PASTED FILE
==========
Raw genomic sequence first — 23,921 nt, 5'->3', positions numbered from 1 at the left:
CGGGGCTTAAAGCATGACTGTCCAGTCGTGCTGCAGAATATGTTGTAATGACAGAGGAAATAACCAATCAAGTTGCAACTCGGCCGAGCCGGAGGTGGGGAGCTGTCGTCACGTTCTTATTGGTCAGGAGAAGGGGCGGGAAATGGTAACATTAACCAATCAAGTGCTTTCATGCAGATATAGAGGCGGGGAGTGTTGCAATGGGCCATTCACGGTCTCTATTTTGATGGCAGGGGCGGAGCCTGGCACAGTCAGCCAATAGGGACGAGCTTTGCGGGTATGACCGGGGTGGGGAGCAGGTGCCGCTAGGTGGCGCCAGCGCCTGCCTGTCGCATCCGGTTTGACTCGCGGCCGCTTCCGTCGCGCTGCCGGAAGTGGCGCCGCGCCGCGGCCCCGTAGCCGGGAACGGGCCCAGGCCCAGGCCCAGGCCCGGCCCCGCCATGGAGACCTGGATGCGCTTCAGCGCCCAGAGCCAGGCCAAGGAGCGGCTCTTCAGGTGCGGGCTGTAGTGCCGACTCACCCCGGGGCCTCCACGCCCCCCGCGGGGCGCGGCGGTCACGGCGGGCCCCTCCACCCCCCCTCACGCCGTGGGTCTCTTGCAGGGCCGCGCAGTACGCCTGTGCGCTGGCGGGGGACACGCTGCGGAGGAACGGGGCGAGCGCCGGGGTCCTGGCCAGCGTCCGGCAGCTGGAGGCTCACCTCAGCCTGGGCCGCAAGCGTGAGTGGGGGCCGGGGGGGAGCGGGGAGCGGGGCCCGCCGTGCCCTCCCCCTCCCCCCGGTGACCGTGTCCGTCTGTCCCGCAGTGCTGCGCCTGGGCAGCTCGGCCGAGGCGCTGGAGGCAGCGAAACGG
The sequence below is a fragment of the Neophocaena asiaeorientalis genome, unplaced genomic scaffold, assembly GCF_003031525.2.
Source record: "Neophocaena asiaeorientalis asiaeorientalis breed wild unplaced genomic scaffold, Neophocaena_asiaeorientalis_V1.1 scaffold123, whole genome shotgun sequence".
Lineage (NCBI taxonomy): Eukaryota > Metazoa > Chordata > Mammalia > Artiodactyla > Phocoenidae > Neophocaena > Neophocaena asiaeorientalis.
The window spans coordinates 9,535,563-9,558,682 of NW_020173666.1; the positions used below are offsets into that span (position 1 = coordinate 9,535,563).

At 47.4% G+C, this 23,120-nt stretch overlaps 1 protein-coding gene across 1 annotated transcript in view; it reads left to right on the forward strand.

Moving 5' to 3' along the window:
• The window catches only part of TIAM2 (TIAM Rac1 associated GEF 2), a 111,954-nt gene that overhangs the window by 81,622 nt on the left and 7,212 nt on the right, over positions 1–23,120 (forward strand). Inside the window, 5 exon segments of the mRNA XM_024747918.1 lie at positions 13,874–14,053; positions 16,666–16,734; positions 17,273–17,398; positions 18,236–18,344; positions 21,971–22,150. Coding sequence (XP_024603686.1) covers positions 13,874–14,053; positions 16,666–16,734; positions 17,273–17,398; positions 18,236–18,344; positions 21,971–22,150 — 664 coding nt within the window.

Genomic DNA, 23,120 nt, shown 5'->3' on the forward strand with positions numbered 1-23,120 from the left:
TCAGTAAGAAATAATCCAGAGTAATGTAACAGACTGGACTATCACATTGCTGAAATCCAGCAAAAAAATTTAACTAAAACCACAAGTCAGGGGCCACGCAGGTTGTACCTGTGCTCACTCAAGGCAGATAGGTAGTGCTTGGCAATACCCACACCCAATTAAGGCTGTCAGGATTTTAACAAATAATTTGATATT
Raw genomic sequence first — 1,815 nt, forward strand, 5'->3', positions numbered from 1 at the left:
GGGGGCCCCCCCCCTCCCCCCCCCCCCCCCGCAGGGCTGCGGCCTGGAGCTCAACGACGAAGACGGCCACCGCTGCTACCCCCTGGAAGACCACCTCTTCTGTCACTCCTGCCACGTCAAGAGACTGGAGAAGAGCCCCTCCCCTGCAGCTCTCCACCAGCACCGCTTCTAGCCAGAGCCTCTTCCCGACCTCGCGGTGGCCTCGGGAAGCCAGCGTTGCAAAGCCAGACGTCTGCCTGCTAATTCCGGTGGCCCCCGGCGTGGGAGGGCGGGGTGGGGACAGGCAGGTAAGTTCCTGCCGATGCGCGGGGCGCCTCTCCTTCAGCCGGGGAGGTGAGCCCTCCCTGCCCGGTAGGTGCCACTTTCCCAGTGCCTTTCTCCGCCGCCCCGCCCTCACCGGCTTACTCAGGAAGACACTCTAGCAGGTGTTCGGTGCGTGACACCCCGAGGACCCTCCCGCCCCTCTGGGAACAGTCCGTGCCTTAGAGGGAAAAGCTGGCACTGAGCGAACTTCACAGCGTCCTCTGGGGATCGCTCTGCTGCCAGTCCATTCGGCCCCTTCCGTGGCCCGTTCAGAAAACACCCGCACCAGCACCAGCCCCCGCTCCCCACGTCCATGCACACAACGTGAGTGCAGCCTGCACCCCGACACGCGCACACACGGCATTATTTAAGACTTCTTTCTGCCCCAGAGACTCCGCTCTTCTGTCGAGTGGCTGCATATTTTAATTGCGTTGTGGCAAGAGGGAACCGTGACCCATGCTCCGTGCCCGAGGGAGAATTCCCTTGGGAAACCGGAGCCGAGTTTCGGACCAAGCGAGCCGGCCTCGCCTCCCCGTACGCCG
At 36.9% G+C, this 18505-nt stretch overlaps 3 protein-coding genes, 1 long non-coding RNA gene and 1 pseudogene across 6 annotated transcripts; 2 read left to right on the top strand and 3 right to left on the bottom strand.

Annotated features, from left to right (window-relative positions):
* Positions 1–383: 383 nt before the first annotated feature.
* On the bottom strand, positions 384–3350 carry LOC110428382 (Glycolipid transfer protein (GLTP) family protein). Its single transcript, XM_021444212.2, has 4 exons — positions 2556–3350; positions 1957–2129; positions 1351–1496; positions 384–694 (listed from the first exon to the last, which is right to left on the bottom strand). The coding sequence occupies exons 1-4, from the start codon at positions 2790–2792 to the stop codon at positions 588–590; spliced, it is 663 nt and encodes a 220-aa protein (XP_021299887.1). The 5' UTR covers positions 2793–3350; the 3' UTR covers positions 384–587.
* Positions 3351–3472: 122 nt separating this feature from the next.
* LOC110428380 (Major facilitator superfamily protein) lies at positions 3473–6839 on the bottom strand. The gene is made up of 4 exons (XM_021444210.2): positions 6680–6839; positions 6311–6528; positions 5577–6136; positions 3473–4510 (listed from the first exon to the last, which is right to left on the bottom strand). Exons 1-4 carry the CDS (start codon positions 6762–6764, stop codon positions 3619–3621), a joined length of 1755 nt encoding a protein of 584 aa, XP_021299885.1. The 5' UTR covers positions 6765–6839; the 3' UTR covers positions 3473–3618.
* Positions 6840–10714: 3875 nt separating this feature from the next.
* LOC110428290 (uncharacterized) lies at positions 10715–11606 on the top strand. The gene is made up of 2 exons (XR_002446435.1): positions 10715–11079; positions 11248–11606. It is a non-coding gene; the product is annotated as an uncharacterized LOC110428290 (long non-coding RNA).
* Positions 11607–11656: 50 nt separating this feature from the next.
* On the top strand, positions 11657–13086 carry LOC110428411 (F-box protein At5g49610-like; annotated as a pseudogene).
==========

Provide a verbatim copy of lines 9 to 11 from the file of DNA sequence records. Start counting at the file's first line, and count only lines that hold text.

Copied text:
• The window catches only part of TIAM2 (TIAM Rac1 associated GEF 2), a 111,954-nt gene that overhangs the window by 81,622 nt on the left and 7,212 nt on the right, over positions 1–23,120 (forward strand). Inside the window, 5 exon segments of the mRNA XM_024747918.1 lie at positions 13,874–14,053; positions 16,666–16,734; positions 17,273–17,398; positions 18,236–18,344; positions 21,971–22,150. Coding sequence (XP_024603686.1) covers positions 13,874–14,053; positions 16,666–16,734; positions 17,273–17,398; positions 18,236–18,344; positions 21,971–22,150 — 664 coding nt within the window.

Genomic DNA, 23,120 nt, shown 5'->3' on the forward strand with positions numbered 1-23,120 from the left:
TCAGTAAGAAATAATCCAGAGTAATGTAACAGACTGGACTATCACATTGCTGAAATCCAGCAAAAAAATTTAACTAAAACCACAAGTCAGGGGCCACGCAGGTTGTACCTGTGCTCACTCAAGGCAGATAGGTAGTGCTTGGCAATACCCACACCCAATTAAGGCTGTCAGGATTTTAACAAATAATTTGATATT